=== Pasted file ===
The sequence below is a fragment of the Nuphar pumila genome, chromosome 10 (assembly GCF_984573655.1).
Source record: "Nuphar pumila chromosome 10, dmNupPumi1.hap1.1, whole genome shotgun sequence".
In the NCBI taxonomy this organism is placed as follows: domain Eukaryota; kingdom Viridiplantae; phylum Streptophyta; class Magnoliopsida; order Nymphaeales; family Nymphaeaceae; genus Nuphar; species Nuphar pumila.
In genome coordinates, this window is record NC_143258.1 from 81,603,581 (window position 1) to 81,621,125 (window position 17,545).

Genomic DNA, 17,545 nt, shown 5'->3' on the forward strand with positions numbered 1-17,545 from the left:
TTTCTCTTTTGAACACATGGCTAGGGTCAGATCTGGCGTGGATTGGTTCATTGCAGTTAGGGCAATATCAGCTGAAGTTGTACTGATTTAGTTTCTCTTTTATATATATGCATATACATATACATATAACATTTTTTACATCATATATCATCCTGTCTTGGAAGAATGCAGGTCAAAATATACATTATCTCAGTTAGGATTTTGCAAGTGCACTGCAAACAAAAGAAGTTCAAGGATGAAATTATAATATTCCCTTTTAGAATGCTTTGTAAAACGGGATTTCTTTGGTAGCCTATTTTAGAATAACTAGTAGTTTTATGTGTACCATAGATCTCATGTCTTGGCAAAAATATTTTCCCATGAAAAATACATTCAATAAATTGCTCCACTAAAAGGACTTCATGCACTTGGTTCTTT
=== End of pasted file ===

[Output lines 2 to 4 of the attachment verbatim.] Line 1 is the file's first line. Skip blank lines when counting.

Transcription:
Source record: "Nuphar pumila chromosome 10, dmNupPumi1.hap1.1, whole genome shotgun sequence".
In the NCBI taxonomy this organism is placed as follows: domain Eukaryota; kingdom Viridiplantae; phylum Streptophyta; class Magnoliopsida; order Nymphaeales; family Nymphaeaceae; genus Nuphar; species Nuphar pumila.
In genome coordinates, this window is record NC_143258.1 from 81,603,581 (window position 1) to 81,621,125 (window position 17,545).